[whatwg] Proposal for change in recommendation for loading behavior of non-applicable stylesheets

Scott Jehl scott at scottjehl.com
Mon Jun 11 14:17:57 PDT 2012

Thanks again, Boris.

These are fair answers, but I can't help but think that the problem is critical enough to warrant spec-level consideration. 

As device contexts are increasing, authors are referencing more stylesheets to address them, and the existing behavior across most browsers ensures that every last byte of those stylesheets will be loaded - often in a synchronous/blocking manner. This is less about author convenience and more of a benefit to users: deferring the load of inapplicable stylesheets would surely have a large impact on perceived page performance. I'd be happy to provide some demos of existing sites with my shim included for profiling sake.

Further, judging by the response received on twitter when I posted that research last week, I think the current behavior is not at all what most authors expect to happen. But we also don't really have any other options aside from using JavaScript to make it work the way it seems like it really should.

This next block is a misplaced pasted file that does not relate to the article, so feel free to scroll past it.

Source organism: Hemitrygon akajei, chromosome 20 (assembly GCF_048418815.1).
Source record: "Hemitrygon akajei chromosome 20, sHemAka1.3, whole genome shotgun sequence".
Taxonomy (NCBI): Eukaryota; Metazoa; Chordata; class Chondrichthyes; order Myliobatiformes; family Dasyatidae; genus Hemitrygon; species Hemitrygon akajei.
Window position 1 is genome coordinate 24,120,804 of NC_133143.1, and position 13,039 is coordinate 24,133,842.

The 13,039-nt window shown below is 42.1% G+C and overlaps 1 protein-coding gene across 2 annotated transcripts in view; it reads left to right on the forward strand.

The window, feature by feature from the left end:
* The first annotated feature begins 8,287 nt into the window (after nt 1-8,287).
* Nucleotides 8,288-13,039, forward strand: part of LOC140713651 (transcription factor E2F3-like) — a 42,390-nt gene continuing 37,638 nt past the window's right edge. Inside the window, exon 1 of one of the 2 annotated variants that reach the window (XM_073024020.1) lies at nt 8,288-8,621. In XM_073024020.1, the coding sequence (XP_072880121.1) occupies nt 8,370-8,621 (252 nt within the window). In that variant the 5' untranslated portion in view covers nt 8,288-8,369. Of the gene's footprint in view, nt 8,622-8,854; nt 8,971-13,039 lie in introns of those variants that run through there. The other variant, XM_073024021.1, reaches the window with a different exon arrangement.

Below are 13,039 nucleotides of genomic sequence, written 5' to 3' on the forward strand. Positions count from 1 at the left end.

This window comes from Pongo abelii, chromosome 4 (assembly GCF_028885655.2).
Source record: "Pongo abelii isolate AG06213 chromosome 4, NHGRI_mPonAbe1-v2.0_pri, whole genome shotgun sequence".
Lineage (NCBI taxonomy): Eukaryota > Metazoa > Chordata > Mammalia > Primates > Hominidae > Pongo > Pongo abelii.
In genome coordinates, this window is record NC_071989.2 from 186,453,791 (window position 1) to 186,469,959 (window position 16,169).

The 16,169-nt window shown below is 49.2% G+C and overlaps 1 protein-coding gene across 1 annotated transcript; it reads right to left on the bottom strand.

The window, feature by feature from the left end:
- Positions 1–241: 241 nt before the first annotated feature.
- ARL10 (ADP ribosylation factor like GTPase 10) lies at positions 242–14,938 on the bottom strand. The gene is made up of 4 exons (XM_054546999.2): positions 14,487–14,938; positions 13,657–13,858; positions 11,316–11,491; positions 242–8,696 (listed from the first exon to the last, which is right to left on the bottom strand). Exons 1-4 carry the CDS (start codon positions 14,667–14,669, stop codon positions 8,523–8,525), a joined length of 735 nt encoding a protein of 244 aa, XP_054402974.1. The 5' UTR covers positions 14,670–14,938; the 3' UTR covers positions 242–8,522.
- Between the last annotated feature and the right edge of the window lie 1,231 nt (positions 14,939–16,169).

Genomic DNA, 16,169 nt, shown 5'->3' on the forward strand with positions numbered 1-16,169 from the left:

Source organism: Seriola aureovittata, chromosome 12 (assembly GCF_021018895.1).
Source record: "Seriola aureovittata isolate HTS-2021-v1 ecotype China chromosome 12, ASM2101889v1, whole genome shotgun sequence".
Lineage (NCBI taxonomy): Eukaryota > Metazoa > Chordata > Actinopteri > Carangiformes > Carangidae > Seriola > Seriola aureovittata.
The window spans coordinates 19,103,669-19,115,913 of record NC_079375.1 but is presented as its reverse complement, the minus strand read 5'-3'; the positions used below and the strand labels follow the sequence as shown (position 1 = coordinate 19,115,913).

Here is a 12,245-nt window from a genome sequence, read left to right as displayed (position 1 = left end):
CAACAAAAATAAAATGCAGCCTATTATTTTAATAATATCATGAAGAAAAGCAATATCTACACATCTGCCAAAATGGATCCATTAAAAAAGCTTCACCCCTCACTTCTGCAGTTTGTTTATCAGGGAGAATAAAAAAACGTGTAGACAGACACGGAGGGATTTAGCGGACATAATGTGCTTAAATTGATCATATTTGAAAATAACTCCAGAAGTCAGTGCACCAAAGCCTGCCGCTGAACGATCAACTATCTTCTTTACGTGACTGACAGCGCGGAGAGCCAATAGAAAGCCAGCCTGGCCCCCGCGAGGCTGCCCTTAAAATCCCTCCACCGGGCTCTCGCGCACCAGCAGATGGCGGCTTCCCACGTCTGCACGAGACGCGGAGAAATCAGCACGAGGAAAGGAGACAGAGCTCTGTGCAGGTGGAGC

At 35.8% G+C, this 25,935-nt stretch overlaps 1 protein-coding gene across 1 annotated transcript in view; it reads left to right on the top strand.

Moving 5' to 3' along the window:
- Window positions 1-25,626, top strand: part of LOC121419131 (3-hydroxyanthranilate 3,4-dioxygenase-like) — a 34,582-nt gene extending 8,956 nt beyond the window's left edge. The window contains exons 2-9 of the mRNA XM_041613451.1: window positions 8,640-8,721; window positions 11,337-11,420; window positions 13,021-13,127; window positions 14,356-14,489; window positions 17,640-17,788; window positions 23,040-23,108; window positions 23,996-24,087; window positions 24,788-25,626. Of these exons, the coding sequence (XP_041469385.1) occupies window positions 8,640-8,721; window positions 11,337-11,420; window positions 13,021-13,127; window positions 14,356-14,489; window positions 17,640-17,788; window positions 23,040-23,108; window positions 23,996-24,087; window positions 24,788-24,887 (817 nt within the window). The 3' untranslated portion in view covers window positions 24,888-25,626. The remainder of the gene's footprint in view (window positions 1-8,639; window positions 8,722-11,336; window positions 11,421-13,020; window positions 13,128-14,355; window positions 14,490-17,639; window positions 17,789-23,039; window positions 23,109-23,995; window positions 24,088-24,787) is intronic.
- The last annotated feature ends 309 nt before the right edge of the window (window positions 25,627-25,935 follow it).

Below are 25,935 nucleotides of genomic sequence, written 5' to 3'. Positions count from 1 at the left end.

I think you've rightfully pointed out that the lazy-loading idea probably won't fly with vendors and could even cause problems in certain cases.  In the past, there were similar concerns for @media print stylesheets, which are always requested (like all other non-applicable media) up-front, perhaps in the off-chance that connectivity would be lost when the user tries to print. That's at least the reasoning I'd seen cited before, and that behavior led to authors embedding @media print styles inside their @media all stylesheet just to prevent that HTTP overhead.

Unfortunately, these days inlining every media query does nothing to solve this problem, aside from reducing HTTP requests by shifting all our weight into a single heavy request.

Even assuming that implementing this feature would mean delaying CSS prefetching until the metaviewport tag was parsed, wouldn't the tradeoff in page loading speed be worth it? I'd imagine many pages could have several fewer blocking requests as a result.

Thanks again and if you feel this isn't the proper forum for addressing this issue, do you have any suggestions where I should take it?


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